Then Joshua built an altar to the LORD God of Israel in Mount Ebal, as Moses the servant of the LORD commanded the children of Israel as it is written in the Scroll of the Torah of Moses.

Joshua 8:30

And Abram passed through the land to the place of Shekhem unto Elon Moreh… and the Lord appeared to Abram and said, “to your seed will I give this land” Genesis 12:6-7

Jacob, the son of Isaac and grandson of Abraham, purchased land near Elon Moreh and Shechem (Genesis 33:19). The name of the village comes from a passage in the Torah relating to the first location where Abraham settled after crossing the Jordan River.

 

Eshel Hashomron

The Eshel Hashomron Hotel is the only Jewish-Israeli hotel located in Samaria.

The Eshel Hashomron Hotel is located at the very heart of Samaria, the land of the Bible, and serves as a pioneer in bringing Israelis and tourists attracted by the Biblical and historical sites from all corners of the world.

The beautiful Eshel Hashomron Hotel is surrounded by the Biblical stories that took place in the area, enveloped by olive, fig and carob trees.

Some of the most senior architects and engineers in Israel were employed in order to create a hotel that blends into the surrounding hills. It is a place for inspiration, for acquiring values and understanding, and for studying the roots of the people of Israel in the Land of Israel.

The enchanting waterfall, the date palm trees, the breathtakingly beautiful pool, the tastefully, decorated dining rooms and meeting halls, and of course, the 98 spacious guest rooms: all create an atmosphere of pampering hospitality and culinary enjoyment.

 

Yardenit

Yardenit is situated on the banks of the Jordan River, at the Southern tip of the Sea of Galilee.

Each year we welcome over half a million tourists and pilgrims, who come to experience the tranquility and spiritual beauty of the waters in which Jesus was baptized by John the Baptist.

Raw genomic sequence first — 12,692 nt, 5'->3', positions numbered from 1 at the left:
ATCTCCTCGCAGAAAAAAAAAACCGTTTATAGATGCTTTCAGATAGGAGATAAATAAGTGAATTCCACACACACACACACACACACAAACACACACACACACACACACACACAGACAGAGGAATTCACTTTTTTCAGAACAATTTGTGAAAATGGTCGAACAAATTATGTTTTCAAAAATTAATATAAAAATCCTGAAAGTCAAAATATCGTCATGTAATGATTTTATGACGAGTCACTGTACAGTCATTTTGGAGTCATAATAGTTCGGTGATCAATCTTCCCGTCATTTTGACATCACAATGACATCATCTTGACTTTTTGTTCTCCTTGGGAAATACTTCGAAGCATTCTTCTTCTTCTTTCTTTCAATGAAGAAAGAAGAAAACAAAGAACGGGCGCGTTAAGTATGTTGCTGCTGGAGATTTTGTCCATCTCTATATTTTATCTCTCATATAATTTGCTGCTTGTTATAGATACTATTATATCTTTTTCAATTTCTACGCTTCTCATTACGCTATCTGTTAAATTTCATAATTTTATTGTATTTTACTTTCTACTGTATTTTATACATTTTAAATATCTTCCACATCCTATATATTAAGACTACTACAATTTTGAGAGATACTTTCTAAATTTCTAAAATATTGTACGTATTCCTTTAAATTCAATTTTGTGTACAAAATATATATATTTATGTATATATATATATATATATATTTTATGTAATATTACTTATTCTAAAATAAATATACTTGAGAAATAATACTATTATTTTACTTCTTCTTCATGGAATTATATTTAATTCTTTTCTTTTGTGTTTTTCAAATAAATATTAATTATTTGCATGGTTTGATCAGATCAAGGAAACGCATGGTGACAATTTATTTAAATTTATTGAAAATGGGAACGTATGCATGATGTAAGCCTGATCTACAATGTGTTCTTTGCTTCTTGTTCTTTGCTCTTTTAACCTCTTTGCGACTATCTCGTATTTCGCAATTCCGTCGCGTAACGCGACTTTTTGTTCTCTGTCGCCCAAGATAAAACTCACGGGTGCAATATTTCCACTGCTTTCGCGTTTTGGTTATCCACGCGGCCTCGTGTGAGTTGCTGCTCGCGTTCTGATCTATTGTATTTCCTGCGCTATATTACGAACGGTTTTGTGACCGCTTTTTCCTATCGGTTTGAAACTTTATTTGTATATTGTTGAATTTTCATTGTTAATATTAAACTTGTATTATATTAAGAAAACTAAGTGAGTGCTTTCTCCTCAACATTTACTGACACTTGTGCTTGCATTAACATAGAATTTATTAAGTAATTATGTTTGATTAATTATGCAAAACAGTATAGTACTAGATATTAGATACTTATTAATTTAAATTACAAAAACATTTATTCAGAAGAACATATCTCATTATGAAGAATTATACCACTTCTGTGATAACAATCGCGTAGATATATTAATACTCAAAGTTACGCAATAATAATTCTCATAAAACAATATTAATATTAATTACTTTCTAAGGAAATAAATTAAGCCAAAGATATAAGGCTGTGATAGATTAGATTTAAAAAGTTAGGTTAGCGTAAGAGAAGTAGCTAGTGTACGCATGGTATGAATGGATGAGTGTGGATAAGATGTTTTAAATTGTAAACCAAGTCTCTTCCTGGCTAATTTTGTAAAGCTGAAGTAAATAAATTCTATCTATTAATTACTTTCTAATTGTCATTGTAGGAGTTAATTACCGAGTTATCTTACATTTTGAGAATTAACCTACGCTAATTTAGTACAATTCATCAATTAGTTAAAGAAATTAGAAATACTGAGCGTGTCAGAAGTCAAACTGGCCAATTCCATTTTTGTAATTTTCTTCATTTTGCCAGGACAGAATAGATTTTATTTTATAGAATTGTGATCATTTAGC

Jesus practiced and preached across this part of the Holy Land which hosts a plethora of sites with biblical significance.

 

Yardenit provides pilgrims and tourists with modern comforts in the biblical setting of the Holy Land, offering a serene and spiritual setting for those wishing to baptize in the River Jordan:

“In those days Jesus came from Nazareth of Galilee and was baptized by John in the Jordan. And when He came up out of water, immediately he saw the heavens opened and the Spirit descending upon Him like a dove, and a voice came from heaven; ‘Thou art my beloved Son, with thee I am well pleased.” Mark 1:9-11

 

Faith - A Jesus Boat

We are pleased to announce that local Galilean Messianic Worship Leader Daniel Carmel will be ministering on the Sea of Galilee, on his boat "Faith." Yes, you will be sailing on Faith on the Sea of Galilee.

Daniel’s company Sea of Galilee Worship Boats offers a unique Sea of Galilee experience that takes pilgrims out onto the Sea in wooden boats, displays ancient and modern fishermen techniques and leads people to worship with both English and Hebrew praise songs.